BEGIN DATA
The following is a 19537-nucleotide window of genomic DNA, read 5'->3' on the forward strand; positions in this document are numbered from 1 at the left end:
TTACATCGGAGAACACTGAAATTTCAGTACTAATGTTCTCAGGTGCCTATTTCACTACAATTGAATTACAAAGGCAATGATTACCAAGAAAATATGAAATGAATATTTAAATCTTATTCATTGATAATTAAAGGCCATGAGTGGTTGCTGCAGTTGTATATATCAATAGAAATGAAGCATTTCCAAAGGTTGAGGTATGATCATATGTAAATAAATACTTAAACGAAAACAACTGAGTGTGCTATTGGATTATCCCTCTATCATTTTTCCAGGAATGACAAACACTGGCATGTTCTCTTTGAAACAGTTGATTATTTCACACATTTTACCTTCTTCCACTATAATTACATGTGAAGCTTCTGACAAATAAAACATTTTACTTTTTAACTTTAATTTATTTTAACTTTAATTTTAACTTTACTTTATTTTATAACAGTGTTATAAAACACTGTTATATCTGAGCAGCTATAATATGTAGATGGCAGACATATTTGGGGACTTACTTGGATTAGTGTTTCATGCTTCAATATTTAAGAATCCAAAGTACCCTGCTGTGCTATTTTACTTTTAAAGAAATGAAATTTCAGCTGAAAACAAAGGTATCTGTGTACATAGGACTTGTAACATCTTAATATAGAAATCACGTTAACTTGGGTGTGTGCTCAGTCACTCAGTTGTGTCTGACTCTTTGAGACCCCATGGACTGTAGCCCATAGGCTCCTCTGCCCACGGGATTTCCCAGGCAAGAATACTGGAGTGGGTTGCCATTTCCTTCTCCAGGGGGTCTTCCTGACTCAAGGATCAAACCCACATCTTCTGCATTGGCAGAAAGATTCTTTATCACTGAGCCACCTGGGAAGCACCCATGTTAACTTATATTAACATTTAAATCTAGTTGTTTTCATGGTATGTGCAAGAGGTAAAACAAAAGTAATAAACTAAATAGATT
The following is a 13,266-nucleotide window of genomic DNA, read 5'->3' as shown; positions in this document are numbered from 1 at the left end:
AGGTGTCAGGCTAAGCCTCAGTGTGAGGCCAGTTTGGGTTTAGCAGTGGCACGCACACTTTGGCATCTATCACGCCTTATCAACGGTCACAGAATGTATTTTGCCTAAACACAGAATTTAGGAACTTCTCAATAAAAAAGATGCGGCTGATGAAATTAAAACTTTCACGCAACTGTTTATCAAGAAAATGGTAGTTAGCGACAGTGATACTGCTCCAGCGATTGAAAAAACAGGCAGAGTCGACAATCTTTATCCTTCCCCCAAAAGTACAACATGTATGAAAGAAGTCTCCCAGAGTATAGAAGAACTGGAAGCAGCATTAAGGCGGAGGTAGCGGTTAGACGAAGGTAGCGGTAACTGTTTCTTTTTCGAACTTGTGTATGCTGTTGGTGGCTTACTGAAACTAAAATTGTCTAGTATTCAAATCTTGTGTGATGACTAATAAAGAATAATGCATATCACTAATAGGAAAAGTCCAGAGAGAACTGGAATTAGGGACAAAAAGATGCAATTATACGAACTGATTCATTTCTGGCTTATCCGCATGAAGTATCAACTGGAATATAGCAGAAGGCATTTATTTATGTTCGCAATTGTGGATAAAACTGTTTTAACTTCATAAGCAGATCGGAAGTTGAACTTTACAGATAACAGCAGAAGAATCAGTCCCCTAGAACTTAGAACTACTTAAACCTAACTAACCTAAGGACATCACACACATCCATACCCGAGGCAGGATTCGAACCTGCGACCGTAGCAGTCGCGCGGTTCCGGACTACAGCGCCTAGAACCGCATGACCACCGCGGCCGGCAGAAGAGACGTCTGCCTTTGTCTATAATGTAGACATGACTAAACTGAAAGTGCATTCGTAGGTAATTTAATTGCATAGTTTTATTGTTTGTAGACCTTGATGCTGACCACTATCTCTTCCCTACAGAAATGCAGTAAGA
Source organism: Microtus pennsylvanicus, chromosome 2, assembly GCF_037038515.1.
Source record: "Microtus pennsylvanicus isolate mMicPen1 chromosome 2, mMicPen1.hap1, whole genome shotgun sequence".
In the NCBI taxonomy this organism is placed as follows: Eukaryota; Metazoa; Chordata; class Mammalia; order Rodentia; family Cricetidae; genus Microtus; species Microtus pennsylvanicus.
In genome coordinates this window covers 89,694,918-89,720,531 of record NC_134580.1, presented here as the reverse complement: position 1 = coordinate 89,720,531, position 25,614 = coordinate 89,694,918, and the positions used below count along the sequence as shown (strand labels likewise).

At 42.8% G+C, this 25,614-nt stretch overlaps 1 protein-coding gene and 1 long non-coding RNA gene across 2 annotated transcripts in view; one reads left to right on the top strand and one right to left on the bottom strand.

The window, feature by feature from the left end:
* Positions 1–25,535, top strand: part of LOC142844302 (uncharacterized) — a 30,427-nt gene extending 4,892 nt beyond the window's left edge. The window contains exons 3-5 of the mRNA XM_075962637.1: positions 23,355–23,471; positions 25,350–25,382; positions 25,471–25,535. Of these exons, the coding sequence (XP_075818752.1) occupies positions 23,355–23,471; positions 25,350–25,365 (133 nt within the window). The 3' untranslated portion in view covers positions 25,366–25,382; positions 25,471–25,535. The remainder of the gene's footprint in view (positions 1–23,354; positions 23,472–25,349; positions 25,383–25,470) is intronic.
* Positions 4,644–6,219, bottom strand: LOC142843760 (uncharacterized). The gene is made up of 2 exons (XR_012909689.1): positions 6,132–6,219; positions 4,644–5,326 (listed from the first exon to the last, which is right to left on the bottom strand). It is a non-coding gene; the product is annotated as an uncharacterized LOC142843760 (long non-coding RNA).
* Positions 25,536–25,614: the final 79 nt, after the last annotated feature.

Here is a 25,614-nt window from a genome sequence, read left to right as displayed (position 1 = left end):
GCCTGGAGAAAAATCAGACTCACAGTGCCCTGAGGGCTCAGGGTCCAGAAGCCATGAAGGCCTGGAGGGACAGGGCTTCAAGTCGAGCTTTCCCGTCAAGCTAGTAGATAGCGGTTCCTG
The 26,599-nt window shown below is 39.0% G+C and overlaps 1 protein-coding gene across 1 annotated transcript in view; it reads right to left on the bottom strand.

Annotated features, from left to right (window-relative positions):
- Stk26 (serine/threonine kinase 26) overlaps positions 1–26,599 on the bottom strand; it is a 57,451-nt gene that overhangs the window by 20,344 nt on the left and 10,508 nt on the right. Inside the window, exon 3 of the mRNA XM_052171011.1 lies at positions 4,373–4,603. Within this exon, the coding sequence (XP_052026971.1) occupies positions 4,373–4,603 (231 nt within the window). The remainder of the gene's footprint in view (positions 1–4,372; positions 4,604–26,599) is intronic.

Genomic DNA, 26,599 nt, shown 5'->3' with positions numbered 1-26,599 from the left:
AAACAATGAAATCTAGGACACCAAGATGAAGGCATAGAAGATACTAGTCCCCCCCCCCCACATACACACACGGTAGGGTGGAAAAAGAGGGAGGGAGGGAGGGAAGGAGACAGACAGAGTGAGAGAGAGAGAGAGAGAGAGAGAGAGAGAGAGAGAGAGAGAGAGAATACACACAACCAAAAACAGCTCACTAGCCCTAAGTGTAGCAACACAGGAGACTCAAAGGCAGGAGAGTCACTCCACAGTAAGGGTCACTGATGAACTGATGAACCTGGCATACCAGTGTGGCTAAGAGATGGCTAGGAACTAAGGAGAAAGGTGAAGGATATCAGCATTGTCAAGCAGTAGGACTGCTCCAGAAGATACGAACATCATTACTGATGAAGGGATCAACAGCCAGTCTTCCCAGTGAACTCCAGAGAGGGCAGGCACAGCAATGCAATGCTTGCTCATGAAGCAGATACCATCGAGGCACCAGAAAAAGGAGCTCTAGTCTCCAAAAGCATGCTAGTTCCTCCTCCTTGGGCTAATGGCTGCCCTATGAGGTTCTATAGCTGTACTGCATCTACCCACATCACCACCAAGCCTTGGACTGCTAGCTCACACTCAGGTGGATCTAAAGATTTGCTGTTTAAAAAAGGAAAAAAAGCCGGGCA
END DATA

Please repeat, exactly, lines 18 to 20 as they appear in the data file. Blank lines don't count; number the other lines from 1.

- Stk26 (serine/threonine kinase 26) overlaps positions 1–26,599 on the bottom strand; it is a 57,451-nt gene that overhangs the window by 20,344 nt on the left and 10,508 nt on the right. Inside the window, exon 3 of the mRNA XM_052171011.1 lies at positions 4,373–4,603. Within this exon, the coding sequence (XP_052026971.1) occupies positions 4,373–4,603 (231 nt within the window). The remainder of the gene's footprint in view (positions 1–4,372; positions 4,604–26,599) is intronic.

Genomic DNA, 26,599 nt, shown 5'->3' with positions numbered 1-26,599 from the left:
AAACAATGAAATCTAGGACACCAAGATGAAGGCATAGAAGATACTAGTCCCCCCCCCCCACATACACACACGGTAGGGTGGAAAAAGAGGGAGGGAGGGAGGGAAGGAGACAGACAGAGTGAGAGAGAGAGAGAGAGAGAGAGAGAGAGAGAGAGAGAGAGAGAGAATACACACAACCAAAAACAGCTCACTAGCCCTAAGTGTAGCAACACAGGAGACTCAAAGGCAGGAGAGTCACTCCACAGTAAGGGTCACTGATGAACTGATGAACCTGGCATACCAGTGTGGCTAAGAGATGGCTAGGAACTAAGGAGAAAGGTGAAGGATATCAGCATTGTCAAGCAGTAGGACTGCTCCAGAAGATACGAACATCATTACTGATGAAGGGATCAACAGCCAGTCTTCCCAGTGAACTCCAGAGAGGGCAGGCACAGCAATGCAATGCTTGCTCATGAAGCAGATACCATCGAGGCACCAGAAAAAGGAGCTCTAGTCTCCAAAAGCATGCTAGTTCCTCCTCCTTGGGCTAATGGCTGCCCTATGAGGTTCTATAGCTGTACTGCATCTACCCACATCACCACCAAGCCTTGGACTGCTAGCTCACACTCAGGTGGATCTAAAGATTTGCTGTTTAAAAAAGGAAAAAAAGCCGGGCA